Omnichannel trends provide a window into the future. One where traditional boundaries between channels and even the physical and digital worlds no longer apply. The rules of the game are changing, and it’s only the companies who are able to pick up on and respond to these trends that will stay competitive in 2022 and beyond.
So, if you want to provide the kind of seamless customer experience across all your sales channels that modern consumers now expect — here are six key omnichannel trends to keep your eye on.
1. Digital-first brands entering the brick-and-mortar space
A brick-and-mortar store is an attractive option for many retailers, providing an opportunity to establish a presence in local communities while adding another sales channel into the mix. The increasing cost of acquiring customers online, punishingly high online return rates, and the ability to provide more compelling retail experiences have all helped make the prospect of branching out into physical locations more appealing.
According to a Forrester study:
- 32 percent of brands say they’ll establish pop-up and in-person experiences, with 31 percent establishing or expanding physical stores
- 59 percent of consumers say they’re likely to look at a product online and buy in-store
- 54 percent are likely to look at a product in-store and buy online
Brands are beginning to understand that providing a truly omnichannel offering means moving beyond digital and embracing the importance of in-person and in-store experiences.
2. Blending online and offline experiences
Tangential to the growing trend of brick-and-mortar stores is the blending of online and offline experiences. Prominent use cases include the likes of “buy online, pick-up in store” and the increasing inclusion of mobile apps in customer shopping experiences. For example:
- Loyalty program provider Target Circle’s app allows shoppers to check store inventory before traveling, as well as compare prices or unlock special discounts and rewards on mobile devices when shopping in-store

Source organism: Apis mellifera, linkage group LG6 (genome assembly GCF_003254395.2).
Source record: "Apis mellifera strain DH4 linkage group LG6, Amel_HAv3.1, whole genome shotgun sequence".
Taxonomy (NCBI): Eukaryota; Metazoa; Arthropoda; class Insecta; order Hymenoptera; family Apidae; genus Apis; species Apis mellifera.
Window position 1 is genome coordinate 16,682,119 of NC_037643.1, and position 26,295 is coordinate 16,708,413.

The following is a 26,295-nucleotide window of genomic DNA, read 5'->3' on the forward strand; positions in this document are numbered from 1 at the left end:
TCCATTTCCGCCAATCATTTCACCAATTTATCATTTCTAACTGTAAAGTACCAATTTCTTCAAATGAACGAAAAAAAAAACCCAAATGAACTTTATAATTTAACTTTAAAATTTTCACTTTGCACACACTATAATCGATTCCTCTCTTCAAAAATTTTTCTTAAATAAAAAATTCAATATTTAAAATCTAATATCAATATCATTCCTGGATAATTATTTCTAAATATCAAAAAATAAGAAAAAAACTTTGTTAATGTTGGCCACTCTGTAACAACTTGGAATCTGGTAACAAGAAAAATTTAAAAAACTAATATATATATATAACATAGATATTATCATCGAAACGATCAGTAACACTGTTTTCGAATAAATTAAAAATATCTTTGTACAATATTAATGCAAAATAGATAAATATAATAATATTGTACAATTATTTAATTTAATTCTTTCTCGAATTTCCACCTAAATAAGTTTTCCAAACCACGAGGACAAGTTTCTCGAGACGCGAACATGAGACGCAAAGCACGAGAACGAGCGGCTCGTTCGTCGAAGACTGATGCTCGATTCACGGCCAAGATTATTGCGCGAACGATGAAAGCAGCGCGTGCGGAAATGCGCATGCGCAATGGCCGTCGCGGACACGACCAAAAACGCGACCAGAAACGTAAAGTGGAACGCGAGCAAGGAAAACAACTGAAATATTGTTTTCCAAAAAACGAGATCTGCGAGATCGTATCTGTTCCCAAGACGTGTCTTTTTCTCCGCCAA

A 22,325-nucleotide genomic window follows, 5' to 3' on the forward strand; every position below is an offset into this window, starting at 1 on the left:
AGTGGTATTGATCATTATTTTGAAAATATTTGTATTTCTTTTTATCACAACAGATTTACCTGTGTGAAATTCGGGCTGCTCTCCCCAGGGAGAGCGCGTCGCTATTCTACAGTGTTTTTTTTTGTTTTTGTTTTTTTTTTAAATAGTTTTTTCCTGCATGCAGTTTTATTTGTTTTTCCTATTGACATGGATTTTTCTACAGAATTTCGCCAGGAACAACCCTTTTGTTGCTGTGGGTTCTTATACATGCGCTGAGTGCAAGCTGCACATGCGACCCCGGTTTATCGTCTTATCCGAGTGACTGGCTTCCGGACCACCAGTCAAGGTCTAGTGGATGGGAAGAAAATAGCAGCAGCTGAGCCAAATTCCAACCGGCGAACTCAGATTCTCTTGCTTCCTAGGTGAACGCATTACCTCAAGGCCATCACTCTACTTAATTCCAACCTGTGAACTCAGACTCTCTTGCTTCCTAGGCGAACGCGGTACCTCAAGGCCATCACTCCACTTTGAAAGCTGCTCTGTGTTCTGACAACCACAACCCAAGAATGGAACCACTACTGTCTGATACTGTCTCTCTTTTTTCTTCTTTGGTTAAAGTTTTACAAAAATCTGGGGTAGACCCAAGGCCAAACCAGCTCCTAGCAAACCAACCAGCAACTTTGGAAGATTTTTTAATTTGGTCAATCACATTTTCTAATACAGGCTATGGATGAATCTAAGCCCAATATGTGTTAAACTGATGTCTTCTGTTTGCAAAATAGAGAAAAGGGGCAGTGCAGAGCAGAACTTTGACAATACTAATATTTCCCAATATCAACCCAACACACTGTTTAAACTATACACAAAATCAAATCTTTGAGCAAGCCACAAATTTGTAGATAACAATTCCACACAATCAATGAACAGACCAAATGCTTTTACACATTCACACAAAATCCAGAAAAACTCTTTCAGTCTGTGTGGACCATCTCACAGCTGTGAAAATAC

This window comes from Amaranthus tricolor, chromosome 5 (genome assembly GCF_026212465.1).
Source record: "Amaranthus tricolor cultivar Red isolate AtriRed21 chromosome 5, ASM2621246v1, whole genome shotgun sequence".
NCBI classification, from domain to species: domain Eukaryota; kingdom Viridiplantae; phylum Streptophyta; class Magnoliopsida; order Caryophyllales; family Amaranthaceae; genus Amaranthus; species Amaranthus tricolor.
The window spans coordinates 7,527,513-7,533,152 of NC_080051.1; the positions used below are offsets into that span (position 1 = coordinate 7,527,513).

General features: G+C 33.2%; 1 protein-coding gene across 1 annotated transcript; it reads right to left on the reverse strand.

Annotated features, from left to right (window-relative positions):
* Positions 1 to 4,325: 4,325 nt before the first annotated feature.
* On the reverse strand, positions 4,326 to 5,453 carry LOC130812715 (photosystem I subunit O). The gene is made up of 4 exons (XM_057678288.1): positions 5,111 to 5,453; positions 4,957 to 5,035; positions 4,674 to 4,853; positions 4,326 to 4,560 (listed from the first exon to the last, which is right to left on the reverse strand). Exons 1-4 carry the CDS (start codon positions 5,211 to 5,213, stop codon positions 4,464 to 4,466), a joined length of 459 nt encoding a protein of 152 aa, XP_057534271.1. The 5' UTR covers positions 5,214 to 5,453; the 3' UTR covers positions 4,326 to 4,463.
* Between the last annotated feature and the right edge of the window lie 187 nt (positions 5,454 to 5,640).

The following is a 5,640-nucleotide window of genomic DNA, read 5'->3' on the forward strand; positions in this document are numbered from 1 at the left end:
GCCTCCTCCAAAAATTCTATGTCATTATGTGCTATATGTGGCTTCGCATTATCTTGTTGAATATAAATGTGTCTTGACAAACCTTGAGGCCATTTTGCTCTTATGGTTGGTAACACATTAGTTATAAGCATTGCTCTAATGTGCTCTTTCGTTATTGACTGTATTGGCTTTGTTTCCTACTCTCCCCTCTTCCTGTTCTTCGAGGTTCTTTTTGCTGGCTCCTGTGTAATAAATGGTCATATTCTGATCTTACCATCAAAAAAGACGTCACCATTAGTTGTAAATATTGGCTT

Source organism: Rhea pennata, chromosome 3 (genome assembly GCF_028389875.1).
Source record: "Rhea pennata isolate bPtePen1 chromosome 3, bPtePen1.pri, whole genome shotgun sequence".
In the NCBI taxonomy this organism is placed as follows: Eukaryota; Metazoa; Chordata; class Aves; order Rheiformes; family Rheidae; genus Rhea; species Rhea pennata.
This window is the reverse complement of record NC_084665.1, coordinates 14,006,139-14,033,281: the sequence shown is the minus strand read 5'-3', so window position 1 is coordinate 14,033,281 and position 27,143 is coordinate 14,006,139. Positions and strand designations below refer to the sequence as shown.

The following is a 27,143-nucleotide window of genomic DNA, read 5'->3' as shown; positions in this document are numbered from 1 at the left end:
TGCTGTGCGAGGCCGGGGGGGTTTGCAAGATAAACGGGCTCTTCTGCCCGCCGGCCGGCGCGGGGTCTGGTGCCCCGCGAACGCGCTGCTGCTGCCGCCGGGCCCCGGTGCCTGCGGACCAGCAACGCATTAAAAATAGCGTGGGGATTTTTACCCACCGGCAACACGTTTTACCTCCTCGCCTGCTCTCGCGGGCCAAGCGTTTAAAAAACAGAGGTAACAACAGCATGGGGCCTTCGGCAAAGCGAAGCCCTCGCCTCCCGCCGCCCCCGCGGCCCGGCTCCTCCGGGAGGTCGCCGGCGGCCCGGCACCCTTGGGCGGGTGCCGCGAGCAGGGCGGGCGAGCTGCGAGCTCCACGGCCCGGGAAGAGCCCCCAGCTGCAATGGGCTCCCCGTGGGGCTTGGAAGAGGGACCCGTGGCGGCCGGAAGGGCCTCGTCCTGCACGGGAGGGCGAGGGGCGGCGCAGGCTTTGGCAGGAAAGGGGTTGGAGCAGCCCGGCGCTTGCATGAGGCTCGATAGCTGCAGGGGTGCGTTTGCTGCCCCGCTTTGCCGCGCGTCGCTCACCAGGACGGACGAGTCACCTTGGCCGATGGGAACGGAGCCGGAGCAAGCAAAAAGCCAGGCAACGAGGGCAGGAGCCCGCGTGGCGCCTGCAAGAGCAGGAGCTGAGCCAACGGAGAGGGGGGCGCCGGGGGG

- Coffee chain Starbucks’ app helps users earn rewards from in-store purchases, order in advance for in-store or curbside pickup, and even allows a Spotify integration so visitors can identify the songs playing inside the coffee shop
But it’s happening on a much deeper level, too.
The sophistication provided by modern augmented reality (AR) is blurring the lines between online and offline even further and helping create a new phygital world (that’s physical and digital).
A couple of notable ways this is happening are through virtual try-ons for clothes using smart mirrors and preview placement for furniture that allows users to see items in situ in a digital recreation of their home before committing to buying.
3. Virtual shopping
As innovative retailers strive to bring the in-store experience to the online world, real-time access to knowledgeable sales becomes evermore important.
Live chat, video calling, and even social media engagement can allow sales associates to guide shoppers through the buying process.
One of the fastest emerging technologies for virtual shopping is video chat. This year, videos will constitute 82 percent of all online traffic, and over 50 percent of consumers say they watch videos while shopping in-store.
Video can be used to connect online shoppers to in-store sales assistants and bring all of the interactive benefits of an in-store experience to the comfort of their home. For example, it offers a way to perform product demonstrations, conduct showroom tours, and even undertake personal shopping experiences around a store.
And it’s not just retail that stands to benefit from this approach. Services such as one-to-one financial planning and advice no longer require a visit to a physical location, either.
Visual search is another technology changing the way people shop. Users can upload a picture of an item they like the look of and find it at the click of a button. So when someone goes past wearing something that catches a person’s eye, but they have no idea how to get their hands on it, visual search technology can instantly tell you where to find something similar. It’s like having a personal shopping assistant on a mobile device.
4. Multi-channel attribution
Every marketing and sales leader wants to know that their campaigns are generating a return on investment. But customer journeys aren’t strictly linear, and one channel will never give you the full picture of your sales success (or lack thereof).